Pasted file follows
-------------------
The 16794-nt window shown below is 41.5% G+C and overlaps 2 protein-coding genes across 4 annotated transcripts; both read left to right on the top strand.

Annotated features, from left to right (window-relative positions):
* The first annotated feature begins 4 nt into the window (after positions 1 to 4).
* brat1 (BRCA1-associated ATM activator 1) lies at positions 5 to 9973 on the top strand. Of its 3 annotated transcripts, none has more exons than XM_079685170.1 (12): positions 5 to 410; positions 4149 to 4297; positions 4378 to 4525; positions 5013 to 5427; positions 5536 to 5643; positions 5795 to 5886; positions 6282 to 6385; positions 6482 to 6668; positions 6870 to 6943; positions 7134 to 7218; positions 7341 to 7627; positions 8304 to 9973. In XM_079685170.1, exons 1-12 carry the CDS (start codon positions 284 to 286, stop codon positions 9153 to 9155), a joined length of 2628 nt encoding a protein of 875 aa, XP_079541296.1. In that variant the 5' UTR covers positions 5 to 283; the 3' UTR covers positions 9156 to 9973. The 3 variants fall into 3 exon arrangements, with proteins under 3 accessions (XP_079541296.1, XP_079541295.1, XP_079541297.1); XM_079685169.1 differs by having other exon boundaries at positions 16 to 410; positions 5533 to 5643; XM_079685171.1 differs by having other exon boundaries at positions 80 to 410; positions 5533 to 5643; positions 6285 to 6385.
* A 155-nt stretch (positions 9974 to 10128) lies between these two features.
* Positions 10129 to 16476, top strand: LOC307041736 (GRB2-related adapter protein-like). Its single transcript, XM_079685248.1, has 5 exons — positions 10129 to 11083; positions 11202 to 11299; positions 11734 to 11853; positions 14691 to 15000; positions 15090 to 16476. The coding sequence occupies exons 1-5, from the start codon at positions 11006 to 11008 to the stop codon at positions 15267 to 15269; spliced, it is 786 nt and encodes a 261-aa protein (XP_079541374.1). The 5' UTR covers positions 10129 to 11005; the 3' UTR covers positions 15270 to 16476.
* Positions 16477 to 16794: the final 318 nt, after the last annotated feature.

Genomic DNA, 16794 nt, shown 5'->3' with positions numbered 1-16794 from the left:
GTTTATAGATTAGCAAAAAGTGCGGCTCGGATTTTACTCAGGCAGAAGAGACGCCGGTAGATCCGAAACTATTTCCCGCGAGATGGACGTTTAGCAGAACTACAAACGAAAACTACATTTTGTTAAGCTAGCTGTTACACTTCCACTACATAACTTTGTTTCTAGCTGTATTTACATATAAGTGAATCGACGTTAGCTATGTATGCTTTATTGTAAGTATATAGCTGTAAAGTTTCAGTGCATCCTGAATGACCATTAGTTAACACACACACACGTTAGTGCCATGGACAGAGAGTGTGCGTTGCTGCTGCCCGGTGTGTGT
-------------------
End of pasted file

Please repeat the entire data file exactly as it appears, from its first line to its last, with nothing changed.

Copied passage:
The 16794-nt window shown below is 41.5% G+C and overlaps 2 protein-coding genes across 4 annotated transcripts; both read left to right on the top strand.

Annotated features, from left to right (window-relative positions):
* The first annotated feature begins 4 nt into the window (after positions 1 to 4).
* brat1 (BRCA1-associated ATM activator 1) lies at positions 5 to 9973 on the top strand. Of its 3 annotated transcripts, none has more exons than XM_079685170.1 (12): positions 5 to 410; positions 4149 to 4297; positions 4378 to 4525; positions 5013 to 5427; positions 5536 to 5643; positions 5795 to 5886; positions 6282 to 6385; positions 6482 to 6668; positions 6870 to 6943; positions 7134 to 7218; positions 7341 to 7627; positions 8304 to 9973. In XM_079685170.1, exons 1-12 carry the CDS (start codon positions 284 to 286, stop codon positions 9153 to 9155), a joined length of 2628 nt encoding a protein of 875 aa, XP_079541296.1. In that variant the 5' UTR covers positions 5 to 283; the 3' UTR covers positions 9156 to 9973. The 3 variants fall into 3 exon arrangements, with proteins under 3 accessions (XP_079541296.1, XP_079541295.1, XP_079541297.1); XM_079685169.1 differs by having other exon boundaries at positions 16 to 410; positions 5533 to 5643; XM_079685171.1 differs by having other exon boundaries at positions 80 to 410; positions 5533 to 5643; positions 6285 to 6385.
* A 155-nt stretch (positions 9974 to 10128) lies between these two features.
* Positions 10129 to 16476, top strand: LOC307041736 (GRB2-related adapter protein-like). Its single transcript, XM_079685248.1, has 5 exons — positions 10129 to 11083; positions 11202 to 11299; positions 11734 to 11853; positions 14691 to 15000; positions 15090 to 16476. The coding sequence occupies exons 1-5, from the start codon at positions 11006 to 11008 to the stop codon at positions 15267 to 15269; spliced, it is 786 nt and encodes a 261-aa protein (XP_079541374.1). The 5' UTR covers positions 10129 to 11005; the 3' UTR covers positions 15270 to 16476.
* Positions 16477 to 16794: the final 318 nt, after the last annotated feature.

Genomic DNA, 16794 nt, shown 5'->3' with positions numbered 1-16794 from the left:
GTTTATAGATTAGCAAAAAGTGCGGCTCGGATTTTACTCAGGCAGAAGAGACGCCGGTAGATCCGAAACTATTTCCCGCGAGATGGACGTTTAGCAGAACTACAAACGAAAACTACATTTTGTTAAGCTAGCTGTTACACTTCCACTACATAACTTTGTTTCTAGCTGTATTTACATATAAGTGAATCGACGTTAGCTATGTATGCTTTATTGTAAGTATATAGCTGTAAAGTTTCAGTGCATCCTGAATGACCATTAGTTAACACACACACACGTTAGTGCCATGGACAGAGAGTGTGCGTTGCTGCTGCCCGGTGTGTGT